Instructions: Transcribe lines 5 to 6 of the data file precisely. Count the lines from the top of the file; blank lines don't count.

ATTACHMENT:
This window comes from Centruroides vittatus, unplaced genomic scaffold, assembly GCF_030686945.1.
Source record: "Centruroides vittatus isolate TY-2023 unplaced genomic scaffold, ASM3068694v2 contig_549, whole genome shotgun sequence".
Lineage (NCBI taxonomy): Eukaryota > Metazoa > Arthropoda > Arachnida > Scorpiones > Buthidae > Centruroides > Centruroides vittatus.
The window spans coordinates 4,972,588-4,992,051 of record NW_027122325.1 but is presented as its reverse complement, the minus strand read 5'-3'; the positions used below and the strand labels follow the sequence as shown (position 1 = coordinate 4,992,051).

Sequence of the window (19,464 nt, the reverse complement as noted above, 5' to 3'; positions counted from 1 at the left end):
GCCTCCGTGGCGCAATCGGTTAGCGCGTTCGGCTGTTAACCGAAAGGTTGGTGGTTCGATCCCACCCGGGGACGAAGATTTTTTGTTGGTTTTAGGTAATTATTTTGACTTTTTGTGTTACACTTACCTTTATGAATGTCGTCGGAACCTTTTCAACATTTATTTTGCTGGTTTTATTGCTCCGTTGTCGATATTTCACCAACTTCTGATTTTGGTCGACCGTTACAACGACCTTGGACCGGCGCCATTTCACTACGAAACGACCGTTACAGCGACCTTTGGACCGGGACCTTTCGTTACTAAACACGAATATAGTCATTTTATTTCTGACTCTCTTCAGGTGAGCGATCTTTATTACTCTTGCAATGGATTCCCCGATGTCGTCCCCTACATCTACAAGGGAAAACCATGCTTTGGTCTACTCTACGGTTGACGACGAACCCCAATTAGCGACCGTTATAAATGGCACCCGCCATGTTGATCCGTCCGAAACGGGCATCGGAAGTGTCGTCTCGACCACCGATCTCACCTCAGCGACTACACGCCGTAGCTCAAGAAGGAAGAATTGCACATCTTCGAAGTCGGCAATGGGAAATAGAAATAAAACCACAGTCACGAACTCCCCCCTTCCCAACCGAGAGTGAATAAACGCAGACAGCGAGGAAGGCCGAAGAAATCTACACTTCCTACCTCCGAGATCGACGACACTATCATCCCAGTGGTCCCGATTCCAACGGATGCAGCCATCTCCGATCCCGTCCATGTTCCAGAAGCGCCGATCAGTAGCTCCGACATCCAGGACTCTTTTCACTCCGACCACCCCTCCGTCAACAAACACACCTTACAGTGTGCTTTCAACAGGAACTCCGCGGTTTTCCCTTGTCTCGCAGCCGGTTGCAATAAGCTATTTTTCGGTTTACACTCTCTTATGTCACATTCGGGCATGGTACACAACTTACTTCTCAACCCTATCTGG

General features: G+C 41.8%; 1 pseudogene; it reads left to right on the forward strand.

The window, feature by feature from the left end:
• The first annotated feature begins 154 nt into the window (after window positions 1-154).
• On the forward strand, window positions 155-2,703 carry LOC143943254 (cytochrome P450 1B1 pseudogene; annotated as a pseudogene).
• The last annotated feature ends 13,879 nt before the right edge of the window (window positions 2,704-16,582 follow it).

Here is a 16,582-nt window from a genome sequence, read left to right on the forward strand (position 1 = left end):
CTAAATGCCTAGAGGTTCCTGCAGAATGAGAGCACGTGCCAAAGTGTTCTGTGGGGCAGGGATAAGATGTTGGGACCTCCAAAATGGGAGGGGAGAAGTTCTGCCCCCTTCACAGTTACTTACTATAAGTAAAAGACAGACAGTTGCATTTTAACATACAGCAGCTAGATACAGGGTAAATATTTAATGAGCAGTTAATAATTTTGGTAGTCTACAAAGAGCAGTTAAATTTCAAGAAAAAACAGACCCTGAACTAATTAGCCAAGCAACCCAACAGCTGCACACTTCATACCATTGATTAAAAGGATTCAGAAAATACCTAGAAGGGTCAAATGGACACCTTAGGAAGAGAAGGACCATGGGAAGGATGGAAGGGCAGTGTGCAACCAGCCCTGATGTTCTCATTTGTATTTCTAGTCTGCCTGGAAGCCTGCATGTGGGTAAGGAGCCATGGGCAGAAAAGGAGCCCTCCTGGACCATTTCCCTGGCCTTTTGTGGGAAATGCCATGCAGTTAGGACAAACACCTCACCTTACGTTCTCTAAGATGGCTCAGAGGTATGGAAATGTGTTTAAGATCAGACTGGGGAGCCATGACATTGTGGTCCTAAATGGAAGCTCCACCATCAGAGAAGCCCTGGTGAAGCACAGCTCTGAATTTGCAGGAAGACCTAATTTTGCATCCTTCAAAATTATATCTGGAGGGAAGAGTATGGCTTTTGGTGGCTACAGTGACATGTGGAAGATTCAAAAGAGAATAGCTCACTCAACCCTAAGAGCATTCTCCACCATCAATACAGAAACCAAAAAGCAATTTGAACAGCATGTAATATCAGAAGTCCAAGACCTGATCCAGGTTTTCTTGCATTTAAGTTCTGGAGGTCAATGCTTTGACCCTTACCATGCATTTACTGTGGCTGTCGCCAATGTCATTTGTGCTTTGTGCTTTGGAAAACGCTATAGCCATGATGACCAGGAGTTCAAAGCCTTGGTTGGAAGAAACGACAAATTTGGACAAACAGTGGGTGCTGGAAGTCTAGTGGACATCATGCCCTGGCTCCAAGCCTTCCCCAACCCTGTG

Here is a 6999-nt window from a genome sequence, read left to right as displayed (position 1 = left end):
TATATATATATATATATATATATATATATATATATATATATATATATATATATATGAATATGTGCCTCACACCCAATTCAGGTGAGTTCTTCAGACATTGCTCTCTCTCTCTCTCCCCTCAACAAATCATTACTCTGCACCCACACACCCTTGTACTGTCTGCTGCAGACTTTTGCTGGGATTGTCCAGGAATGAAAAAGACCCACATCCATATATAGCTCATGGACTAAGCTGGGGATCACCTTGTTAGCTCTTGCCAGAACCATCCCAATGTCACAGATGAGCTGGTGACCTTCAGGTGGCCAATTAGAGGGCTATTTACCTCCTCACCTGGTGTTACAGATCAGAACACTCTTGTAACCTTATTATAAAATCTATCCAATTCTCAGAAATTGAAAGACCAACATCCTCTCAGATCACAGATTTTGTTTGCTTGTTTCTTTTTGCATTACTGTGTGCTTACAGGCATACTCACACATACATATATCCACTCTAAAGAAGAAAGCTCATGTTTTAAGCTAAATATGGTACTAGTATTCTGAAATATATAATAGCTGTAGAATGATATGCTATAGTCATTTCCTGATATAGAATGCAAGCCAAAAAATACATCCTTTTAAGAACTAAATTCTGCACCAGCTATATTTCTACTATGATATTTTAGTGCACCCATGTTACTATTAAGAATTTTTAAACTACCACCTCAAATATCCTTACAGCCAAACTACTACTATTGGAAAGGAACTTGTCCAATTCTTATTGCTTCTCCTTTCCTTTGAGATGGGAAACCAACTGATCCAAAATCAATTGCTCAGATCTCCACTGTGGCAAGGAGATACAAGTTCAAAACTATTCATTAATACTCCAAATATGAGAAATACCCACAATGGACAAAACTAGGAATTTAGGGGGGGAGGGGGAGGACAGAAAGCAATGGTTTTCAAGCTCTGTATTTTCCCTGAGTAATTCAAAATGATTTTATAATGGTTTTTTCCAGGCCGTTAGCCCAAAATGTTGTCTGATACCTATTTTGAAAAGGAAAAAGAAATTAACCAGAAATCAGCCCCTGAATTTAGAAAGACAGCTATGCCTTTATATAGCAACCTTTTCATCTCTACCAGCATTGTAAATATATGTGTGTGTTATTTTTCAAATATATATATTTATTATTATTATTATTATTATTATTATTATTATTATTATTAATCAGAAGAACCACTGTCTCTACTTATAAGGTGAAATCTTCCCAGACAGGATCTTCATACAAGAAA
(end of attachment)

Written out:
Sequence of the window (19,464 nt, the reverse complement as noted above, 5' to 3'; positions counted from 1 at the left end):
GCCTCCGTGGCGCAATCGGTTAGCGCGTTCGGCTGTTAACCGAAAGGTTGGTGGTTCGATCCCACCCGGGGACGAAGATTTTTTGTTGGTTTTAGGTAATTATTTTGACTTTTTGTGTTACACTTACCTTTATGAATGTCGTCGGAACCTTTTCAACATTTATTTTGCTGGTTTTATTGCTCCGTTGTCGATATTTCACCAACTTCTGATTTTGGTCGACCGTTACAACGACCTTGGACCGGCGCCATTTCACTACGAAACGACCGTTACAGCGACCTTTGGACCGGGACCTTTCGTTACTAAACACGAATATAGTCATTTTATTTCTGACTCTCTTCAGGTGAGCGATCTTTATTACTCTTGCAATGGATTCCCCGATGTCGTCCCCTACATCTACAAGGGAAAACCATGCTTTGGTCTACTCTACGGTTGACGACGAACCCCAATTAGCGACCGTTATAAATGGCACCCGCCATGTTGATCCGTCCGAAACGGGCATCGGAAGTGTCGTCTCGACCACCGATCTCACCTCAGCGACTACACGCCGTAGCTCAAGAAGGAAGAATTGCACATCTTCGAAGTCGGCAATGGGAAATAGAAATAAAACCACAGTCACGAACTCCCCCCTTCCCAACCGAGAGTGAATAAACGCAGACAGCGAGGAAGGCCGAAGAAATCTACACTTCCTACCTCCGAGATCGACGACACTATCATCCCAGTGGTCCCGATTCCAACGGATGCAGCCATCTCCGATCCCGTCCATGTTCCAGAAGCGCCGATCAGTAGCTCCGACATCCAGGACTCTTTTCACTCCGACCACCCCTCCGTCAACAAACACACCTTACAGTGTGCTTTCAACAGGAACTCCGCGGTTTTCCCTTGTCTCGCAGCCGGTTGCAATAAGCTATTTTTCGGTTTACACTCTCTTATGTCACATTCGGGCATGGTACACAACTTACTTCTCAACCCTATCTGG